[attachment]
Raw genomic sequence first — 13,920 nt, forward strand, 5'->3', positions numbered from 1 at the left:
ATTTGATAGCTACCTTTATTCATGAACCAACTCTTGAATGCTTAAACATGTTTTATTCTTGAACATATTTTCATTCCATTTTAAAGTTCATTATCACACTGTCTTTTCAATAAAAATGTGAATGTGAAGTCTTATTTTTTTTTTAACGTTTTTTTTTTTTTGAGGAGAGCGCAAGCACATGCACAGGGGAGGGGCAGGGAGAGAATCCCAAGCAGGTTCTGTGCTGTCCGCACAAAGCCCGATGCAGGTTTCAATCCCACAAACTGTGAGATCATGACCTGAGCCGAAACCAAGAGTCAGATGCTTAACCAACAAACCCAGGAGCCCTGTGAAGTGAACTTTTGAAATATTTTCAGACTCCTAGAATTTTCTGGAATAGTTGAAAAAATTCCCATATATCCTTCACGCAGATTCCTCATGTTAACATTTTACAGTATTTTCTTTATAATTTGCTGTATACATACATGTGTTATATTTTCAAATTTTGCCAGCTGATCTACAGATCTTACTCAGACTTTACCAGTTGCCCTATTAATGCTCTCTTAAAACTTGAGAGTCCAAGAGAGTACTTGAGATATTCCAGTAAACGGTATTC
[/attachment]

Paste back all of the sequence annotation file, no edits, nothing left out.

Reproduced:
Raw genomic sequence first — 13,920 nt, forward strand, 5'->3', positions numbered from 1 at the left:
ATTTGATAGCTACCTTTATTCATGAACCAACTCTTGAATGCTTAAACATGTTTTATTCTTGAACATATTTTCATTCCATTTTAAAGTTCATTATCACACTGTCTTTTCAATAAAAATGTGAATGTGAAGTCTTATTTTTTTTTTAACGTTTTTTTTTTTTTGAGGAGAGCGCAAGCACATGCACAGGGGAGGGGCAGGGAGAGAATCCCAAGCAGGTTCTGTGCTGTCCGCACAAAGCCCGATGCAGGTTTCAATCCCACAAACTGTGAGATCATGACCTGAGCCGAAACCAAGAGTCAGATGCTTAACCAACAAACCCAGGAGCCCTGTGAAGTGAACTTTTGAAATATTTTCAGACTCCTAGAATTTTCTGGAATAGTTGAAAAAATTCCCATATATCCTTCACGCAGATTCCTCATGTTAACATTTTACAGTATTTTCTTTATAATTTGCTGTATACATACATGTGTTATATTTTCAAATTTTGCCAGCTGATCTACAGATCTTACTCAGACTTTACCAGTTGCCCTATTAATGCTCTCTTAAAACTTGAGAGTCCAAGAGAGTACTTGAGATATTCCAGTAAACGGTATTC